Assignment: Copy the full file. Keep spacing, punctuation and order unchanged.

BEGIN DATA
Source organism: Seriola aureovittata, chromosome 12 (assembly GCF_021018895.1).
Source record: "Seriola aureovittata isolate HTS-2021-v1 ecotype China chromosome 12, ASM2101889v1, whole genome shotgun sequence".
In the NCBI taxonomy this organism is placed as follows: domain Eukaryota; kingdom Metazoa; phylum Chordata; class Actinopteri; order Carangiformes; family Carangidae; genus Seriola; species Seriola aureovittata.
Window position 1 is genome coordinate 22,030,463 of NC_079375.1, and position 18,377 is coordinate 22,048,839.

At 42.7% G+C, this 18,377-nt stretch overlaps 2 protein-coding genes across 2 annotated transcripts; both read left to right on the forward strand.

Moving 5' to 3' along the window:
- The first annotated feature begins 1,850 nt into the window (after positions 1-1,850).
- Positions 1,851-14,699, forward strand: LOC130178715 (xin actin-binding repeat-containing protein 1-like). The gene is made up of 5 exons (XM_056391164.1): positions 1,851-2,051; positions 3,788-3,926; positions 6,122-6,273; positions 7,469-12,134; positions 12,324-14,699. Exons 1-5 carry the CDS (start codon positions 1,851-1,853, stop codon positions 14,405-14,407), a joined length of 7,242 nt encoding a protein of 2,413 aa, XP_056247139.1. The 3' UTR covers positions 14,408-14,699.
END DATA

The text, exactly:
Source organism: Seriola aureovittata, chromosome 12 (assembly GCF_021018895.1).
Source record: "Seriola aureovittata isolate HTS-2021-v1 ecotype China chromosome 12, ASM2101889v1, whole genome shotgun sequence".
In the NCBI taxonomy this organism is placed as follows: domain Eukaryota; kingdom Metazoa; phylum Chordata; class Actinopteri; order Carangiformes; family Carangidae; genus Seriola; species Seriola aureovittata.
Window position 1 is genome coordinate 22,030,463 of NC_079375.1, and position 18,377 is coordinate 22,048,839.

At 42.7% G+C, this 18,377-nt stretch overlaps 2 protein-coding genes across 2 annotated transcripts; both read left to right on the forward strand.

Moving 5' to 3' along the window:
- The first annotated feature begins 1,850 nt into the window (after positions 1-1,850).
- Positions 1,851-14,699, forward strand: LOC130178715 (xin actin-binding repeat-containing protein 1-like). The gene is made up of 5 exons (XM_056391164.1): positions 1,851-2,051; positions 3,788-3,926; positions 6,122-6,273; positions 7,469-12,134; positions 12,324-14,699. Exons 1-5 carry the CDS (start codon positions 1,851-1,853, stop codon positions 14,405-14,407), a joined length of 7,242 nt encoding a protein of 2,413 aa, XP_056247139.1. The 3' UTR covers positions 14,408-14,699.